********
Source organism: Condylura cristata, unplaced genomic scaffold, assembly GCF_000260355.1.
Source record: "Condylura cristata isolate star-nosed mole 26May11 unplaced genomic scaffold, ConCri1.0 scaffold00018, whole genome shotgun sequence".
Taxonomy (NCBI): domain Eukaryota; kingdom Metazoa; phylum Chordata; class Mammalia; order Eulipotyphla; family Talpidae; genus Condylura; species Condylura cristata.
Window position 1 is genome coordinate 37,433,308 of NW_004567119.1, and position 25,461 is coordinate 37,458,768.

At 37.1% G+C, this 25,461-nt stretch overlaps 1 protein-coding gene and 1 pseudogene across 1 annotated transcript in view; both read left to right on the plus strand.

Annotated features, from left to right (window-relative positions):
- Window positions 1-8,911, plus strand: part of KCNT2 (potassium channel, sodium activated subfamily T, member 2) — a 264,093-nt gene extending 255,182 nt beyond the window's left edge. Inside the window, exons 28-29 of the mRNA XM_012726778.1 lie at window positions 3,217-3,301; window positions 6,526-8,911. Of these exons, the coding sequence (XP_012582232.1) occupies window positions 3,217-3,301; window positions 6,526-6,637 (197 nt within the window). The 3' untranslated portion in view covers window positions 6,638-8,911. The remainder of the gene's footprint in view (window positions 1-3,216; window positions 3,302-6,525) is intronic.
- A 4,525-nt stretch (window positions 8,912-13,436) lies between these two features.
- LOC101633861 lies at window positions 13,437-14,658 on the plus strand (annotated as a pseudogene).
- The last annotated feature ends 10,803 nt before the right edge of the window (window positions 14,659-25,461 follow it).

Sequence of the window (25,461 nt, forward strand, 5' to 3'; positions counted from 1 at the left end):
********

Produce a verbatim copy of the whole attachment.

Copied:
Source organism: Condylura cristata, unplaced genomic scaffold, assembly GCF_000260355.1.
Source record: "Condylura cristata isolate star-nosed mole 26May11 unplaced genomic scaffold, ConCri1.0 scaffold00018, whole genome shotgun sequence".
Taxonomy (NCBI): domain Eukaryota; kingdom Metazoa; phylum Chordata; class Mammalia; order Eulipotyphla; family Talpidae; genus Condylura; species Condylura cristata.
Window position 1 is genome coordinate 37,433,308 of NW_004567119.1, and position 25,461 is coordinate 37,458,768.

At 37.1% G+C, this 25,461-nt stretch overlaps 1 protein-coding gene and 1 pseudogene across 1 annotated transcript in view; both read left to right on the plus strand.

Annotated features, from left to right (window-relative positions):
- Window positions 1-8,911, plus strand: part of KCNT2 (potassium channel, sodium activated subfamily T, member 2) — a 264,093-nt gene extending 255,182 nt beyond the window's left edge. Inside the window, exons 28-29 of the mRNA XM_012726778.1 lie at window positions 3,217-3,301; window positions 6,526-8,911. Of these exons, the coding sequence (XP_012582232.1) occupies window positions 3,217-3,301; window positions 6,526-6,637 (197 nt within the window). The 3' untranslated portion in view covers window positions 6,638-8,911. The remainder of the gene's footprint in view (window positions 1-3,216; window positions 3,302-6,525) is intronic.
- A 4,525-nt stretch (window positions 8,912-13,436) lies between these two features.
- LOC101633861 lies at window positions 13,437-14,658 on the plus strand (annotated as a pseudogene).
- The last annotated feature ends 10,803 nt before the right edge of the window (window positions 14,659-25,461 follow it).

Sequence of the window (25,461 nt, forward strand, 5' to 3'; positions counted from 1 at the left end):